Most marketers think their budget is too small – whether it’s $50,000 or $50 million. No matter how much you have to spend on marketing, you need to make sure every cent counts.
If you’re in a situation where your marketing budget is small, but needs to have a big impact, here are some ideas for ways to build a foundation that allows you to outsmart rather than outspend.
Find a way to do consumer research. You can’t outsmart without the right information.
Do you know who your customers are? Do you have a good understanding of their media habits? Do you know what they like and don’t like about your product or service?
You can’t afford to be everywhere, so you have to figure out how to get in front of the right potential customers. You have to know how to shape your message to get their attention. You have to know how to stand out from your competitors.
Work with a research partner who understands what you need. Stay closely involved throughout the process. You need to make sure you end up with actionable data, rather than a big fat binder full of tabular data.
If you can’t find a way to do formal customer research, at least consider doing some basic customer feedback surveys. There are some very easy-to-use and inexpensive or even free online survey tools available. The better you understand your customers and their needs, the better decisions you can make about your marketing. (And the happier your customers will be.)
Your brand is the intangible sum of everything your company represents in the minds of consumers. You need to fiercely protect your brand, nurture it, and help it grow.
Invest in the resources needed to really understand your brand from the perspective of your customers. What is the essence of your brand? Unless you understand what makes your product or service compelling, you can’t effectively communicate that in your internal and external communications. Until you know how your product or service is differentiated from your top competitors in the minds of your target customers, you can’t effectively position yourself in the marketplace.
Once you know what your brand is, stay focused on your brand image. Make sure you’re consistent and clear in your brand messaging. Relevance and repetition are critical to effectiveness.
Make sure that all your communications work together and reinforce each other. The goal is to be consistent enough in your approach that a quick glance at an ad instantly communicates who the advertiser is – even without seeing the logo (Target® does this very well). That consistency in messaging will help provide the impression that you’re everywhere, which will really help you maximize your marketing investment.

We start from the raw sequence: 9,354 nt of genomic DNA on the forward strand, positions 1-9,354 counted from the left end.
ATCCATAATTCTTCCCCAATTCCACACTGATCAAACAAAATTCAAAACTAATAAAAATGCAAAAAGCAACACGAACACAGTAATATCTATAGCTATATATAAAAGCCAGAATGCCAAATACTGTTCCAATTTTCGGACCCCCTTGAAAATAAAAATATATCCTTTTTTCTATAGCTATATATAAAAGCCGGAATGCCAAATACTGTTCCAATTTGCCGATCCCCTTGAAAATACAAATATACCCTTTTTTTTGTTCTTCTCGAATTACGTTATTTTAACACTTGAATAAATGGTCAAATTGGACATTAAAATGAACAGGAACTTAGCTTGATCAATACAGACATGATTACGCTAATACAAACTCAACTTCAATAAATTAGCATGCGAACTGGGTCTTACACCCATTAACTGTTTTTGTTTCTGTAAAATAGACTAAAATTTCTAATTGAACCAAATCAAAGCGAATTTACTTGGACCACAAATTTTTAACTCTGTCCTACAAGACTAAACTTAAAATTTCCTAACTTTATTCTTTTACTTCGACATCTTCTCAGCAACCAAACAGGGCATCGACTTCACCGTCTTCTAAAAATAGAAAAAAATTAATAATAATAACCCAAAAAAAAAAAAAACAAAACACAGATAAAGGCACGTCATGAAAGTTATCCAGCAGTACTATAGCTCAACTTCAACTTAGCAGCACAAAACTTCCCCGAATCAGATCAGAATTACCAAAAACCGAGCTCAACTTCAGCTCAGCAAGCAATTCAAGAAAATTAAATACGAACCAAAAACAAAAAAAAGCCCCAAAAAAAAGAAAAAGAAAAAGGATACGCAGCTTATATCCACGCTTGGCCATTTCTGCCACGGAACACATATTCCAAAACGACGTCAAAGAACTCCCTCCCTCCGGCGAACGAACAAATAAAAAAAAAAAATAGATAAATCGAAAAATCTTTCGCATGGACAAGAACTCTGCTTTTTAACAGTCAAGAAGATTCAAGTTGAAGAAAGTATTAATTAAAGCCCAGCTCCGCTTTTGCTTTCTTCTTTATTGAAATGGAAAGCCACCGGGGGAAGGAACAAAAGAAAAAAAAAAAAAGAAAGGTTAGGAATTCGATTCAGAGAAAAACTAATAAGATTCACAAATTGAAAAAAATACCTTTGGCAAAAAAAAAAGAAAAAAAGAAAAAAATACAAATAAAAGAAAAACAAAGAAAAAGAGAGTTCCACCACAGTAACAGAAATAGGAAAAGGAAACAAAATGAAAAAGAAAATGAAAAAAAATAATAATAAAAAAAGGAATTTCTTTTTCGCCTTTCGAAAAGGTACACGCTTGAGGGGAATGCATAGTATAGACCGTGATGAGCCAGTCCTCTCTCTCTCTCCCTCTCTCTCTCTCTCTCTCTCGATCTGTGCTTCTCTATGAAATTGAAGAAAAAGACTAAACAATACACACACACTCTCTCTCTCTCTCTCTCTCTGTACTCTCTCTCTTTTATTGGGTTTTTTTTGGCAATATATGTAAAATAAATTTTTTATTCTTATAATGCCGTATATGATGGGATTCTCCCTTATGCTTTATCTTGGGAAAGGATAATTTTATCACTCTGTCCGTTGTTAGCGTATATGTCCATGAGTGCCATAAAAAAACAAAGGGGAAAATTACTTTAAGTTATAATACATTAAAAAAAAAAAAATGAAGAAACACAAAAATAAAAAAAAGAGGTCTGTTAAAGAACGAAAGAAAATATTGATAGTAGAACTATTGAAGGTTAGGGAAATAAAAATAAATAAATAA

One of the best ways to squeeze more out of your marketing budget is to carefully scrutinize your media plan.
That’s not easy to do. Media is changing fast. There are so many new options and opportunities. How do you know where to invest your media dollars?
It’s all about talking to the right people in the right place at the right time. It doesn’t matter how amazing your ads look if they fail to reach the right consumer.
Make sure your medium matches your target audience, and then make sure the medium matches the message.
Some mediums are better suited to complicated messages – such as direct mail or print. Others work better for simple, straightforward messages, such as TV, radio or outdoor.
If you have a decent-sized marketing budget, and more than half of your marketing dollars are focused on one medium, you may need to diversify. Consumers don’t limit their media consumption to just one media – and neither should you. A media approach that presents your message and brand in different ways in different media environments can improve overall visibility and effectiveness.
If your marketing budget is small, focus may be more important than diversification. With a very limited marketing budget, it can be easy to end up spending a little bit in a lot of places. If your budget doesn’t allow you to generate strong frequency in any one medium, then determine which media approach is best for you, and focus your efforts there.
Consumers are bombarded with thousands of marketing messages every day. For a message to stand out, it has to be engaging. You can have the best research, a clearly defined brand, and a good media plan – but if the creative is not engaging enough to get that consumer’s attention in the first place, none of the other work and planning you’ve done will matter.
Nothing adds to your budget more than creative that gets talked about. (The Apple 1984 spot ran ONE time.
This article originally appeared in the Tree Full of Owls column in the Corridor Business Journal.